Arcosanti – an architectural utopia

Apr 27, 2017 12:00:00 PM

In the second part of our series “The city of the future” we introduce you to the urban vision of Italian architect Paolo Soleri:  Arcosanti, the ruins of a better world.



© RS Ingenieure,; Schillerbrücke aus Aluminium, Gaggenau  


Arcology: architecture and ecology combined

In the inhospitable Sonora desert of Arizona lie the concrete and glass beginnings of the urban ideal as showcased by Paolo Soleri. Arcosanti is the utopia of a sustainable town of the past.


In 1970, the visionary started realizing his architectural dream in a site close to Cordes Junction, 100 kilometres north of Phoenix. Soleri calls the fundamental principle of his philosophy “Arcology”, a term he coined out of the words architecture and ecology. The construction rebel who died in 2013 took his inspiration from ecology, the relationships between living organisms and their environment. In the urban sprawl found in major cities with their mushrooming metropolitan regions Soleri recognized a threat to culture and the environment.


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Towering cities

In such modern cities with their commercial districts in city centres and their large-scale urban sprawl, it is the interpersonal or human aspect that suffers - the communication between residents languishes, according to Soleri. Only in a city in which intensive interactions take place between the people is it possible to uphold the culture or let it grow. He consequently pursued an approach of considerate architecture, which was to develop upwards like a tower instead of outwards. In his plans mega cities spiral upwards on supporting columns. Honeycomb-like buildings are home to apartments and green spaces, businesses and marketplaces. This was how Arcosanti was supposed to look too. To date a mere 1 percent of the planned city has been completed as Soleri was unable to secure investors who shared his philosophy.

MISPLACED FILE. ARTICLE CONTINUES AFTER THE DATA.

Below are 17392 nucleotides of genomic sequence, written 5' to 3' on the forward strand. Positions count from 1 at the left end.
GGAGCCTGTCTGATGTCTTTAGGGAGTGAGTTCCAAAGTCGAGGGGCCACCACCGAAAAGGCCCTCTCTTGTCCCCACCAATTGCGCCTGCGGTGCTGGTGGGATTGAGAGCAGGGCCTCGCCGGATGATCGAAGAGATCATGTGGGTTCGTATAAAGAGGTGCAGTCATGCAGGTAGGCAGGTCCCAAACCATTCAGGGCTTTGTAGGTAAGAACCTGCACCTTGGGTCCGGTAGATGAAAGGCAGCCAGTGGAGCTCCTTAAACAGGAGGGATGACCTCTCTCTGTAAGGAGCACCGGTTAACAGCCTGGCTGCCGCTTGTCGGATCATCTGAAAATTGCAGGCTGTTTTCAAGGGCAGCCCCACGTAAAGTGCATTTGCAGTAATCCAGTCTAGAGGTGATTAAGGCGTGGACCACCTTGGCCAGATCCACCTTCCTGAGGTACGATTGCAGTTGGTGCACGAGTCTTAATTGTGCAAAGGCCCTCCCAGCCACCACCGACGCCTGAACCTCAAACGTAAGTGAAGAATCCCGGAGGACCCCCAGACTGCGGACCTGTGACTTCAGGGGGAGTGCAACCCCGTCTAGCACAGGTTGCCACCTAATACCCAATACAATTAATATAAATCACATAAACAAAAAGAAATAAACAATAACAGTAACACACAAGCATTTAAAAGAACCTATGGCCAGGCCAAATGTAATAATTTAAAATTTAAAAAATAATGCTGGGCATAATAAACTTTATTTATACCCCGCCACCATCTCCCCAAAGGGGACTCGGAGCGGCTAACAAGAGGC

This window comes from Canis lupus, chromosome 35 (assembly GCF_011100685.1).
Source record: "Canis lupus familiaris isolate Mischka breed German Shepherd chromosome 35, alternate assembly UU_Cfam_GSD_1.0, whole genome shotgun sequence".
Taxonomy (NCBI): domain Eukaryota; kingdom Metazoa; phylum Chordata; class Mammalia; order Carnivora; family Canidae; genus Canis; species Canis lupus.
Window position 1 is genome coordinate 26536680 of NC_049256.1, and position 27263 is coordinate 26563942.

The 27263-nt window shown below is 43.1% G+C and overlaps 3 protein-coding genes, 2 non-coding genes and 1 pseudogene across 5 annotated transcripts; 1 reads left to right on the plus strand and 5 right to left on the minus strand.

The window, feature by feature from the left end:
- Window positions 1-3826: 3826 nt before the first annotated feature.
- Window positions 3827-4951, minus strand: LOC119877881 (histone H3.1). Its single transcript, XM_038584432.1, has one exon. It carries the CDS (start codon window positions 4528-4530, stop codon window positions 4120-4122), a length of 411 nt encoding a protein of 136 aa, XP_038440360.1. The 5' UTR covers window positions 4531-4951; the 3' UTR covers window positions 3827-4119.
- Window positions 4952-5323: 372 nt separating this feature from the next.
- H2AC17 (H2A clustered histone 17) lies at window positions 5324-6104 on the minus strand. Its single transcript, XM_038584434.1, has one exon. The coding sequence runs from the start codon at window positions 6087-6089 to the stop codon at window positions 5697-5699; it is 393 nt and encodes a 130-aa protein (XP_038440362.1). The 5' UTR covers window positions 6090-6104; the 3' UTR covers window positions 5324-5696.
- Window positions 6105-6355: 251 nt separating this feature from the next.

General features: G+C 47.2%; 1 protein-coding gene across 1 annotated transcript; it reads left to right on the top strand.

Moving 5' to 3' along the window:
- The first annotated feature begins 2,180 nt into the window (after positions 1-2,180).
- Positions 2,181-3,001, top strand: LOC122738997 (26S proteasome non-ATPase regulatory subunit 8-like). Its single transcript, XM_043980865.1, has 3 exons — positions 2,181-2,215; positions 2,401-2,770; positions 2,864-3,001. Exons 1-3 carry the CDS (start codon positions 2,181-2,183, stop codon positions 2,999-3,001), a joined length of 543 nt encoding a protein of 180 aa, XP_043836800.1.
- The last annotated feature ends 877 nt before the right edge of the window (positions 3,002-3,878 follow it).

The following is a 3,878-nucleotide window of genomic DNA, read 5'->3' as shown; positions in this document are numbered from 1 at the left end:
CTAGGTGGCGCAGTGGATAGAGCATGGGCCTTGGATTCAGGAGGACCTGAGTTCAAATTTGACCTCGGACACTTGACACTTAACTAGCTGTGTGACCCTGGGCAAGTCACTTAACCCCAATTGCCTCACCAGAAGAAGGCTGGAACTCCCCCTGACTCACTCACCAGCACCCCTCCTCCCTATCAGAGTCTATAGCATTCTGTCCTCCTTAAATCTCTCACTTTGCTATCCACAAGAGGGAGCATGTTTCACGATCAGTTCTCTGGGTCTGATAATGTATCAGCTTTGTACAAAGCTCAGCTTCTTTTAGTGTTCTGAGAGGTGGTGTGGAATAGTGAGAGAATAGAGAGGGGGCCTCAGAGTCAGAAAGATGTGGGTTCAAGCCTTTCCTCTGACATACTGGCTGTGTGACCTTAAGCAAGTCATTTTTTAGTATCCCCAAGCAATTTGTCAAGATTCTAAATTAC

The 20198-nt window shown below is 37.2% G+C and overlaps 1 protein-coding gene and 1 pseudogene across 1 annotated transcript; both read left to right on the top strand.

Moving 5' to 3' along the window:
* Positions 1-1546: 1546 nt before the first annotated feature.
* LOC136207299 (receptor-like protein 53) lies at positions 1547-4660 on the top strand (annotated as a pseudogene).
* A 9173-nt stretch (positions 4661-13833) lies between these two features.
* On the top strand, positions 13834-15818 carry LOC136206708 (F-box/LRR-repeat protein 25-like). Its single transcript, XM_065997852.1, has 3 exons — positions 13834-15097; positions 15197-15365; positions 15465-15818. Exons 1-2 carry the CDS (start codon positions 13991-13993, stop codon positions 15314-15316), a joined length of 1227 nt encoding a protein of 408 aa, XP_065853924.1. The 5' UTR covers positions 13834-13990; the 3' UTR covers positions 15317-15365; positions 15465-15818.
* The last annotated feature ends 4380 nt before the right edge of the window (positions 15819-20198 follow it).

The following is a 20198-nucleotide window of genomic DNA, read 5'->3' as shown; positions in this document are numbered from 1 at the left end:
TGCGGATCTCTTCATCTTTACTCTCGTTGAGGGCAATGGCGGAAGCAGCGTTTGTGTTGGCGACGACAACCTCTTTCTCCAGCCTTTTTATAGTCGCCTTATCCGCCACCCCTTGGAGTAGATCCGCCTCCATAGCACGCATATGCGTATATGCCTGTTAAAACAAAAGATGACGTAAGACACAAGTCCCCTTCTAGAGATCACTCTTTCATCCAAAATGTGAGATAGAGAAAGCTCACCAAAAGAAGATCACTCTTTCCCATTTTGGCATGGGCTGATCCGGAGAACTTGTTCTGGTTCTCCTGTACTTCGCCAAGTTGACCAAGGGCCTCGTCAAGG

Sustainable urban development in the desert

There are no vehicles in Arcosanti since in Soleri's designs the upward city should be interwoven to form an organic whole complex, making it possible to reach every area on foot. Ironically, today it is not the height of the buildings being the reason for a car-free Arcosanti but the size of the city. On the site there are only around ten buildings, including a café and an amphitheatre, which host regular architecture workshops, exhibitions or performances. In the first 40 years more than 7,000 enthusiasts of arcology built and also lived in the desert town.


Today sustainable urban development is a key theme, as demonstrated by the example in Malmö in Sweden. Soleri recognized it back then and was away ahead of his time. Arcosanti was to evolve into a purely ecological city producing its own food and energy. And this has been achieved in part: buildings made of concrete absorb heat during the day and release it again at night, and electricity is generated from wind and solar power. A row of greenhouses is used for food production and also as heating system. The warm air from the caldaria is fed into the living spaces via a tunnel system.


Inspirational Arcosanti

Even if Paolo Soleri’s architectural dream is still a building site today, his theories and work on sustainable architecture are as contemporary as ever. They have been showcased across the globe and serve as a source of inspiration to architects for sustainable urban planning.




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